The Square Circuit

Academia, parenthood, living in a bankrupt city, and what I read in the process.

Monday, February 06, 2006


Yesterday afternoon, while waiting for the Steelers to come on, I finally finished Orhan Pamuk's SNOW. The book jacket copy (I had the Faber edition from Britain) said something about Pamuk coming from a place "with a storytelling tradition quite as rich as our own" or something like that, and first of all that's the thing that comes out--Pamuk is eminently confident in what he's doing, and as many critics have mentioned he dips in and out of all sorts of model texts. Boccaccio, the Thousand and One Nights, the dervish folk tradition, etc.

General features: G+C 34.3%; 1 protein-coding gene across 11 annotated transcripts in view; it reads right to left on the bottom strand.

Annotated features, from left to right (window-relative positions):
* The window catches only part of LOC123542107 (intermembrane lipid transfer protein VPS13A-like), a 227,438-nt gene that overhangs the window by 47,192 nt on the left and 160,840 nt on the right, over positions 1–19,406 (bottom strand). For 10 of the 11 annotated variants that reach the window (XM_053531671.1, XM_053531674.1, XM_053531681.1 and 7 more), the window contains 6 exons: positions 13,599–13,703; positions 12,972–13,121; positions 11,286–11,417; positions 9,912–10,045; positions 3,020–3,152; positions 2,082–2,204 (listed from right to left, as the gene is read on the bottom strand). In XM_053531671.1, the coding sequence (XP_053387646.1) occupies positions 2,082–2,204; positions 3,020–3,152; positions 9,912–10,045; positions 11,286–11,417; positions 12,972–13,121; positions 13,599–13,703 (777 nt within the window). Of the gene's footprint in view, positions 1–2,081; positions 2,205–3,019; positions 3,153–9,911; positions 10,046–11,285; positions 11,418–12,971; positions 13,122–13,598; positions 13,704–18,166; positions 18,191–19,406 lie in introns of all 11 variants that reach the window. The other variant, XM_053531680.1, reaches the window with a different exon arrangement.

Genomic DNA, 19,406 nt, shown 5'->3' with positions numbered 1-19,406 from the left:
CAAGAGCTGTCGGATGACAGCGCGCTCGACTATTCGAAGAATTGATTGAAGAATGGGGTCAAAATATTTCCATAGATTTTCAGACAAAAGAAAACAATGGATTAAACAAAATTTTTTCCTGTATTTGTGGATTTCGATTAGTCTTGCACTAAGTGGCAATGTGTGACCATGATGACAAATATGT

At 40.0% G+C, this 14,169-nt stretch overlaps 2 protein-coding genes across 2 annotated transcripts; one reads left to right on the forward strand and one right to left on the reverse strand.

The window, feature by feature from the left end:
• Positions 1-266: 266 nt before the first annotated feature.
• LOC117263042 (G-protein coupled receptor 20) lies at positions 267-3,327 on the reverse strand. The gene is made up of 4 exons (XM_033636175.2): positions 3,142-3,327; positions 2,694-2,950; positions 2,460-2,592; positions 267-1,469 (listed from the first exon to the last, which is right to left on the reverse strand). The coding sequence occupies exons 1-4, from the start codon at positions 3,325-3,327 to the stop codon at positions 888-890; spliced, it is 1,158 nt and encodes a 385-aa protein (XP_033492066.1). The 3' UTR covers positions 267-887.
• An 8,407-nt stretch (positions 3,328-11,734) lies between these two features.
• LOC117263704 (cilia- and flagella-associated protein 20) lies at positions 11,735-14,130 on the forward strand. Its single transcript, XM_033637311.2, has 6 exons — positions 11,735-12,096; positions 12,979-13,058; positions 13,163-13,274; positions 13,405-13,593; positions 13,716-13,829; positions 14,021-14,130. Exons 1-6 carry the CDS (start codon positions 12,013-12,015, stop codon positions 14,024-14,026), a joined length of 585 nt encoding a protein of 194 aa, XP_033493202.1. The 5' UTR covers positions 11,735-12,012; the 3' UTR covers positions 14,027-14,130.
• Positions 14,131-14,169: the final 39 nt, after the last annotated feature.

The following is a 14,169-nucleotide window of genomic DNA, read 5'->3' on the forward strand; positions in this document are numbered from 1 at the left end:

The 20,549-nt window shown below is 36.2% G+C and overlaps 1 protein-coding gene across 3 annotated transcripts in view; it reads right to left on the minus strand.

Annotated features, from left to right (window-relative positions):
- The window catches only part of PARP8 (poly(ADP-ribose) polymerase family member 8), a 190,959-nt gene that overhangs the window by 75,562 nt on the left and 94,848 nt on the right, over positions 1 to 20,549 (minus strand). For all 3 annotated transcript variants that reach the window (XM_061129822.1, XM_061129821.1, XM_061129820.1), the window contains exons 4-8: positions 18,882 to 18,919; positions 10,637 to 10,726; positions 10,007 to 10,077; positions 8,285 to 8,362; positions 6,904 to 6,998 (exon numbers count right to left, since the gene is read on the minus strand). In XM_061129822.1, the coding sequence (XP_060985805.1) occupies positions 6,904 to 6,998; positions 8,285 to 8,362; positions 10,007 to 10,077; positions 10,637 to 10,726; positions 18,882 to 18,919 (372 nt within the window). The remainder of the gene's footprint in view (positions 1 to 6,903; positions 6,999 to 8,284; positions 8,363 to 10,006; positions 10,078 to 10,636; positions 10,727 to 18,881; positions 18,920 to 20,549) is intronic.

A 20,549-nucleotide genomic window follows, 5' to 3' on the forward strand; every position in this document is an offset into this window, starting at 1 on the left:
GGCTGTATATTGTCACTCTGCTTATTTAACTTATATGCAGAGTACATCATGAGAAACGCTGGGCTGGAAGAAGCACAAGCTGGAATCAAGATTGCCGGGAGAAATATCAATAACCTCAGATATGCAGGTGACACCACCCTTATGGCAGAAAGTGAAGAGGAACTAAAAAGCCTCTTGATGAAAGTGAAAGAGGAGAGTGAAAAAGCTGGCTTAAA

The book is narrated by a first-person narrator, a journalist friend of the protagonist, who is himself part of an old literary tradition (he's piecing together the events in the life of a dead friend), and this is a nice choice--the narrator is mysterious and unobtrusive. The story itself deals with the return to Turkey of "Ka," a great Turkish poet who has fled to Frankfurt several years before. He goes to Kars, a remote town on the eastern border of Turkey, to investigate a rash of suicides among young women who have taken the veil and, as a result, have been kicked out of school; Turkey is, for those who doesn't know, an officially secular Islamic country whose military and political establishment have been historically very hostile to Islamist political movements and Muslim traditions like the veil. While there, he gets embroiled in a complicated set of plots: a long-lost love, a father-and-daughter conflict, a military coup, the last act of a great rural actor, and the persistent conflict between Islamic tradition and the Turkish state. It's melancholy, very atmospheric--the snow plays a big part in the story--and very good. As I read about the protests against the cartoons depicting Mohammed and about the French ban on headscarves in schools, Pamuk's book seems even more timely and, perhaps more importantly, sophisticated as an analysis of the conflicts between the West and the Islamic world as seen by the kinds of Muslims we don't see on the news very often.


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